Benefits : New investment in rural areas; rural employment; may introduce improved production technology. Risks : Loss of land by small farmers without a political voice.
Focus has been on food crops, but some lands sought for industrial (rubber) and biofuel (jatropha) crops. Some is sought for non-agricultural uses—e.g. China.
In Asia, the Philippines, Indonesia, Laos and Cambodia have been affected. Globally, the largest acquisitions have been in Congo and Sudan. Some deals have failed.
Some Guidelines on International Land Acquisition
National policy in “target” countries: maximize potential benefits and minimize associated risks.
Transparency in negotiations. All stakeholders must be involved;
Respect for existing land rights; adequate compensation for those who lose land;
Equitable sharing of project benefits through, e.g., contract farming or out-grower schemes;
Environmental sustainability of project activities: avoid soil loss; preserve bio-diversity; encourage careful use of water; limit greenhouse gas emissions.
Keep local food security in mind . Don’t allow food exports during local scarcities.
Source : International Food Policy Research Institute
Now a Critical Question: If world food production is to increase and food prices moderated, what is required of the international community?
In the very near term, expand supplies of humanitarian food aid to the most seriously-impacted communities—the urban poor, disaster victims, victims of civil unrest and drought (e.g. Congo, Darfur, Ethiopia).
Looking forward, give increased emphasis to global agriculture , by expanding financial support to this sector.
Sharply increase agricultural research and outreach activities to improve crop production.
Increase supplies of fertilizer and improved seed and other planting materials to small-scale farmers.
What would a multi-year program of this nature cost? The UN’s Food and Agriculture Organization says about $30 billion per year. Let’s explore this matter further.
Another Important Question: What Should be our International Priority? Global Agriculture, Primary Education or the Wars Such as Those in Iraq and Afghanistan?
The FAO says about $30 billon/year for agricultural development would eliminate global hunger and nutrition within 20 years.
The Iraq war has been costing $12 bn/month ($144 bn/yr), or a cumulative total of $607 bn.
That latter sum would pay all costs for employing 8 million elementary school teachers around the world for one year!
Harvard economists Stiglitz and Bilmes have estimated the total cost of the Iraq war at US$ 3 trillion, including life-time treatment of seriously wounded soldiers.
Let’s Now Shift the Focus from the Past to the Future
We look at five factors that are likely to impact agriculture and world food supplies in the future:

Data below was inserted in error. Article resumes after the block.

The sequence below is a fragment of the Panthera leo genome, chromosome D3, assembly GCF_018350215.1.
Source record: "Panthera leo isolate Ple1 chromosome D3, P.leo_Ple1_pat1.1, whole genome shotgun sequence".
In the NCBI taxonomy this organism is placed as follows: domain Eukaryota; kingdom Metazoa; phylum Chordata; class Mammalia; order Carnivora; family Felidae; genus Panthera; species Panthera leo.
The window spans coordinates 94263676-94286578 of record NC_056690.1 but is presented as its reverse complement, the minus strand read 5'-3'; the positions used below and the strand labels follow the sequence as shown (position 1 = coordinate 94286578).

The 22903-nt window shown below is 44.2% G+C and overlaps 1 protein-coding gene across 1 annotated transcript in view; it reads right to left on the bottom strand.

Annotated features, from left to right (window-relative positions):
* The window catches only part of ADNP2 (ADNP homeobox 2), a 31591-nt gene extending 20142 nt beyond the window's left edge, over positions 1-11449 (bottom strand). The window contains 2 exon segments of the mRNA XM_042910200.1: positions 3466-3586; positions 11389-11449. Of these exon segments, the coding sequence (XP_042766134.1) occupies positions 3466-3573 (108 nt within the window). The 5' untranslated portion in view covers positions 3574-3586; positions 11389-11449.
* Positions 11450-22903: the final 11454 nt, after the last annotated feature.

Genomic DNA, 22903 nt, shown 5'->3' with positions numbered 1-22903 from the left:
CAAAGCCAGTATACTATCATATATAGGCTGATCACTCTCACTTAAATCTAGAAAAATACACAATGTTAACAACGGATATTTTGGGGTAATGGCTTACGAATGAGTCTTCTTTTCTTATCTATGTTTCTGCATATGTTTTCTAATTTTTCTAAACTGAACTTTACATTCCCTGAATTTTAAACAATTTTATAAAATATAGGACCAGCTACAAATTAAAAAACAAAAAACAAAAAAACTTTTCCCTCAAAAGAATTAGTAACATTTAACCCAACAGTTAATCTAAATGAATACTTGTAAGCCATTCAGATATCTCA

The role of bio-fuels
Bio-technology and agricultural research
Water and world agriculture
We conclude by providing some speculative comment on the face of world agriculture in 2030
Bio-fuels in World Agriculture
A definition : Fuels produced from renewable resources especially plant bio-mass (grains, sugar cane) or vegetable oils. The first is bio-ethanol ; the second, biodiesel .
Most US ethanol production is from maize. Virtually all of Brazil’s production is from sugarcane. Each now produces about 5 bn gallons annually.
In 2006 bio-diesel production was 5-6 mn tons, of which 4.9 mn tons were produced in the EU.
The top picture shows a modern ethanol factory in Brazil.
The US maize-based ethanol program is under increasing attack on environmental, economic—and ethical—grounds.
The number of ethanol plants in the US has grown from 54 in 2000 to 110 in 2007. Others are under construction, but work on some has been suspended because of weaker ethanol demand.
US law mandates 9 bn gallons of ethanol in 2008, rising to 36 bn gallons in 2022.
Reliable studies suggest that more energy is required to produce ethanol than results from its use as a fuel.
Ethanol is profitable when crude oil prices are high and maize prices low. World oil prices in the past two years have declined and maize prices have risen. One result is that ethanol profits are under pressure and a number of plants have closed.
A sounder American policy in economic terms would be to reduce subsidies for maize-based ethanol in the US and import more sugar-cane based ethanol from Brazil.
US Ethanol Industry Is Facing Tough Times This plant, owned by VeraSun Energy of Brookings, SD, the second biggest ethanol producer in the US, is in SW Minnesota. VeraSun declared bankruptcy in October, 2008.
Cellulosic Ethanol: A Possible Way Forward
Cellulosic ethanol, produced from wood, grasses or the non-edible parts of plants, doesn’t compete with the food chain.
Process is complex—from non-food bio-mass to pre-processing to treatment by enzymes to convert cellulose to sugars, then fermentation by microbes to ethanol.
Enzymes are very expensive, but may fall in price.
Capital costs/gallon of plant capacity are at least 3 times those for maize-based ethanol, but also would fall with program expansion.
Bio-technology: A Promising, But Sometimes Controversial, New Frontier for Global Agriculture
Also called “genetic engineering”; involves transfer into a food crop genes from another plant or bacterium to give the crop certain desired characteristics, e.g. drought tolerance.
Process involves biology, chemistry and engineering.
Some have questioned, and continue to question, its nutritional and environmental safety.